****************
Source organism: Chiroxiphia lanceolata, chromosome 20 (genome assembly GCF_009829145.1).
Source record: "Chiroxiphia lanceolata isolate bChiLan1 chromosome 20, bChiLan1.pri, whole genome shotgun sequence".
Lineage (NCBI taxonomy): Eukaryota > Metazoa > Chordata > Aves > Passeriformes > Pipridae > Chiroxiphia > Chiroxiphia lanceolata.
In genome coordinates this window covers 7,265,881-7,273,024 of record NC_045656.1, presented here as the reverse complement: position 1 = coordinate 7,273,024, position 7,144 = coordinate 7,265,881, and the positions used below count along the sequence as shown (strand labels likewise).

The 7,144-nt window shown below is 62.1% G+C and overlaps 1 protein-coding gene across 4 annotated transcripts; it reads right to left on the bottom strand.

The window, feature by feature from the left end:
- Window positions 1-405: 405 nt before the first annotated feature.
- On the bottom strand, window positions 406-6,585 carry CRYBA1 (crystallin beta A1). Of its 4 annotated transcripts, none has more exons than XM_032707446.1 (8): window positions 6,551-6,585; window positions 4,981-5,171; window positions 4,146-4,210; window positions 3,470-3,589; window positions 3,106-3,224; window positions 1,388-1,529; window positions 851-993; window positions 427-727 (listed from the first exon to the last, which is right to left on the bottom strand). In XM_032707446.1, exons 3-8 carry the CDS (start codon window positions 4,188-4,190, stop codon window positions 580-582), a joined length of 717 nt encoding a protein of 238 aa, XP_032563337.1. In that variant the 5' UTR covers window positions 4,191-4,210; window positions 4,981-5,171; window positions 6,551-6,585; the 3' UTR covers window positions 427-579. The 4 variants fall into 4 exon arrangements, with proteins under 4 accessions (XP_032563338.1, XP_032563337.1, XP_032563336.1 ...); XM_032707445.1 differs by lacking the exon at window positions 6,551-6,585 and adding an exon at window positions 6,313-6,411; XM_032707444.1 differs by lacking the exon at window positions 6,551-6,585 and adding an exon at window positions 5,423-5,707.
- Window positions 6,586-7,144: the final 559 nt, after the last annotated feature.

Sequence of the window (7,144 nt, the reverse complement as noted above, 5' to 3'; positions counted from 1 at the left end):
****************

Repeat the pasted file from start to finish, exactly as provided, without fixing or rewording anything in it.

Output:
Source organism: Chiroxiphia lanceolata, chromosome 20 (genome assembly GCF_009829145.1).
Source record: "Chiroxiphia lanceolata isolate bChiLan1 chromosome 20, bChiLan1.pri, whole genome shotgun sequence".
Lineage (NCBI taxonomy): Eukaryota > Metazoa > Chordata > Aves > Passeriformes > Pipridae > Chiroxiphia > Chiroxiphia lanceolata.
In genome coordinates this window covers 7,265,881-7,273,024 of record NC_045656.1, presented here as the reverse complement: position 1 = coordinate 7,273,024, position 7,144 = coordinate 7,265,881, and the positions used below count along the sequence as shown (strand labels likewise).

The 7,144-nt window shown below is 62.1% G+C and overlaps 1 protein-coding gene across 4 annotated transcripts; it reads right to left on the bottom strand.

The window, feature by feature from the left end:
- Window positions 1-405: 405 nt before the first annotated feature.
- On the bottom strand, window positions 406-6,585 carry CRYBA1 (crystallin beta A1). Of its 4 annotated transcripts, none has more exons than XM_032707446.1 (8): window positions 6,551-6,585; window positions 4,981-5,171; window positions 4,146-4,210; window positions 3,470-3,589; window positions 3,106-3,224; window positions 1,388-1,529; window positions 851-993; window positions 427-727 (listed from the first exon to the last, which is right to left on the bottom strand). In XM_032707446.1, exons 3-8 carry the CDS (start codon window positions 4,188-4,190, stop codon window positions 580-582), a joined length of 717 nt encoding a protein of 238 aa, XP_032563337.1. In that variant the 5' UTR covers window positions 4,191-4,210; window positions 4,981-5,171; window positions 6,551-6,585; the 3' UTR covers window positions 427-579. The 4 variants fall into 4 exon arrangements, with proteins under 4 accessions (XP_032563338.1, XP_032563337.1, XP_032563336.1 ...); XM_032707445.1 differs by lacking the exon at window positions 6,551-6,585 and adding an exon at window positions 6,313-6,411; XM_032707444.1 differs by lacking the exon at window positions 6,551-6,585 and adding an exon at window positions 5,423-5,707.
- Window positions 6,586-7,144: the final 559 nt, after the last annotated feature.

Sequence of the window (7,144 nt, the reverse complement as noted above, 5' to 3'; positions counted from 1 at the left end):